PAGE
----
Those who have experienced diagnosis of a serious illness or other traumatic event know that what often accompanies experiences of trauma is an inability—especially early on—to put into words what it’s like to live in the midst of such trauma. The psalmist captures this when he writes, “I’m so upset I can’t even speak” (Ps 77:4b). Those words resonate at a deep level with my experience of being undone by an advanced stage cancer diagnosis in my early forties. Words went away. I initially was at a loss of how to describe my condition (metastatic breast cancer fractured two of my vertebrae and was eating away at my hip, my pelvis—come again??) or over what words were available to try and make sense of what was happening to my body, my spirit, my soul. What is it, then, that those of us who experience this kind of trauma need from those around us (and by implication, from the body of Christ)? Trauma theorist Cathy Caruth describes the challenging negotiation those who work with persons who’ve been traumatized are faced with: “[It’s about] how to help relieve suffering, and how to understand the nature of the suffering, without eliminating the force and truth of the reality that trauma survivors face and quite often try to transmit to us.” Relief of suffering, then, is closely linked to those who suffer being able to express the contours of their suffering as well as those who love and care for them understanding those same contours.

My own experience of publically narrating this journey with stage IV cancer virtually on CaringBridge has become a powerful avenue for helping others (and myself ) gain deeper knowledge of the particularities of my cancer condition. Spelling out what had happened to me to get to the diagnosis of metastatic breast cancer allowed me to orient myself and everyone else to my unusual and new reality: the breast cancer was not detected through annual mammograms; it metastasized to my bones, fracturing first one then another vertebra in my back. It was diagnosed through a biopsy on my spine. Treatment included radiation to the bones where the cancer was most active: the spine, the pelvis, and the hips.

For all of us familiar with the breast cancer drill (finding a lump, biopsying the breast, undergoing a mastectomy, radiating the breast, enduring chemotherapy), my story simply did not map the dominant breast cancer story. Neither did statistics of survival: at the time of my diagnosis in December 2008, studies reported that eighty percent of patients with metastatic breast cancer were dead within five years. My broken back, coupled with the severity of the diagnosis, altered every part of my world. And the ability to have access to a virtual space where I could begin to share the particularities of my story proved a vital tool to help me create a narrative of the suffering and upheaval metastatic breast cancer forced into my life.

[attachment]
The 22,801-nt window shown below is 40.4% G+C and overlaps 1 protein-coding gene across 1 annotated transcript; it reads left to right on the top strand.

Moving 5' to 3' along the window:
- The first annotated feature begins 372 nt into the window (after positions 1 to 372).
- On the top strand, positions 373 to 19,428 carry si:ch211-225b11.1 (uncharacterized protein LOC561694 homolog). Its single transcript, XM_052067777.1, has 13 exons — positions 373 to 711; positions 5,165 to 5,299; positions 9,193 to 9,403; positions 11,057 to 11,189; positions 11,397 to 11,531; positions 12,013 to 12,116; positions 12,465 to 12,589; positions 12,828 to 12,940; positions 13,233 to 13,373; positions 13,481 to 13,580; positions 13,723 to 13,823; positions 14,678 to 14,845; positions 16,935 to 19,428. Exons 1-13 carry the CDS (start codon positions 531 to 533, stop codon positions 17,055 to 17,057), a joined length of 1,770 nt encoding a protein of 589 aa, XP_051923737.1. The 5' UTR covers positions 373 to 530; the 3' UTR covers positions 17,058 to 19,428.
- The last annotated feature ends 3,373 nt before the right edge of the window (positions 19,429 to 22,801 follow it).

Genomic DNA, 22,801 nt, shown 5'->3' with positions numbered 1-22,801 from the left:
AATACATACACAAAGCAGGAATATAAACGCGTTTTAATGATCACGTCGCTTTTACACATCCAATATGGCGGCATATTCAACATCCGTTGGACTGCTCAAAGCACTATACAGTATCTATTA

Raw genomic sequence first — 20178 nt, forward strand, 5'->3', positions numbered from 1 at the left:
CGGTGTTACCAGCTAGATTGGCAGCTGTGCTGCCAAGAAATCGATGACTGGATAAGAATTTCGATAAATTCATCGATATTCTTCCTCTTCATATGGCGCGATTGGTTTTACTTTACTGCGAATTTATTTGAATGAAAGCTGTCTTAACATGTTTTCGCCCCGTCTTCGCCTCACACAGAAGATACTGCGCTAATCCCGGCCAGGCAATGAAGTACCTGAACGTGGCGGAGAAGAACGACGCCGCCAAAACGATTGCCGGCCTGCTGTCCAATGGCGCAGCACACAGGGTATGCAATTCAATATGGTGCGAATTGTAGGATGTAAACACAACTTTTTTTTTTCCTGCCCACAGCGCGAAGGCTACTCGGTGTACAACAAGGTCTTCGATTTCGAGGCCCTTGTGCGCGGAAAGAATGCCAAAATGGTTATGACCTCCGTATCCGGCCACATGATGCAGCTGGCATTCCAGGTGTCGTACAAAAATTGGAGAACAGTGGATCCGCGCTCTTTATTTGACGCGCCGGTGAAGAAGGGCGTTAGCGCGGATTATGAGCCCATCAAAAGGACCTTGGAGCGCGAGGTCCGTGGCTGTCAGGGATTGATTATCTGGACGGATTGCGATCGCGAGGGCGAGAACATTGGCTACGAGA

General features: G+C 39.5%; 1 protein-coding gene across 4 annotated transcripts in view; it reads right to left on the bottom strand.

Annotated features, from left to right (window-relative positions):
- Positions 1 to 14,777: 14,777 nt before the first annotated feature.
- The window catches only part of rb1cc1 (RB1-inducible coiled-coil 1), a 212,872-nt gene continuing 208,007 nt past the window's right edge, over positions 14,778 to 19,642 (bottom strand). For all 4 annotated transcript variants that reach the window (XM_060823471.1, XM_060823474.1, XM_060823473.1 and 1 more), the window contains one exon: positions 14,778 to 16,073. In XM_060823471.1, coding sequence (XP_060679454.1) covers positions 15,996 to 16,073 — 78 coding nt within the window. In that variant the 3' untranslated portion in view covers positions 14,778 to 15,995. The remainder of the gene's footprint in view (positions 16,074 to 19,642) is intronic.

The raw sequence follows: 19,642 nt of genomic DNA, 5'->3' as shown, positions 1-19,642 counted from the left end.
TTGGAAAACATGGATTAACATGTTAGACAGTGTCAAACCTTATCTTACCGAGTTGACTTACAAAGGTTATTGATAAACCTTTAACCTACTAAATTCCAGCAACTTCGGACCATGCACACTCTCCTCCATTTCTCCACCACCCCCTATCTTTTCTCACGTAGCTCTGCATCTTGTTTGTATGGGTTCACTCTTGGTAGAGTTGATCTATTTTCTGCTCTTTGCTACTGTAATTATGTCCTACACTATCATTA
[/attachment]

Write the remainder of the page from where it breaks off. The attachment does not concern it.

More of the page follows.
But for many who endure traumatic events such as a life-altering diagnosis, it is unnerving to think about publically narrating an illness for hundreds to read and comment on. I agree: it is a risky endeavor. Philosopher Annette Baier’s insight into possible risks of being vulnerable is applicable to the public sharing of journeys with cancer and other awfulness: “Where one depends on another’s good will, one is necessarily vulnerable to the limits of that good will. One leaves others an opportunity to harm one when one trusts, and also shows one’s confidence that they will not take it.” What Baier helps makes clear is that any and all attempts at becoming vulnerable by sharing what dealing with such awfulness looks like from the inside carry risk, not just the sharing of vulnerabilities via digital communication but also the sharing done face-to-face. Doing so in cyberspace, however, multiplies the interactions and potentially amplifies the vulnerability.

In the seven years I have been participating in online conversations about life with incurable cancer, there certainly have been responses I have found less-than helpful. A couple could even be considered harmful. None of which is qualitatively different than what I’ve experienced in face-to-face communication. The much more common experience of digital communication about my cancer has been that others’ online words of support have nurtured a powerful, healing culture that has been building since my diagnosis. I have found that sharing with hundreds of readers aspects of my grief, my struggles (physical, spiritual, psychological), my setbacks, and my progress better equips those who want to support and care for me and my family to offer more tangible and beneficial care to us all.

I write this book about the virtual body of Christ because my experience of being supported by a virtual network since my diagnosis has converted me to a new reality; I have moved from a committed, self-righteous skeptic about the potential benefits of digital connectivity to an unabashed advocate for the underappreciated ability of virtual spaces to help incarnate healing love in the lives of those who suffer. And with the zeal common to converts, I am on a mission to spread this message to any and all who will listen.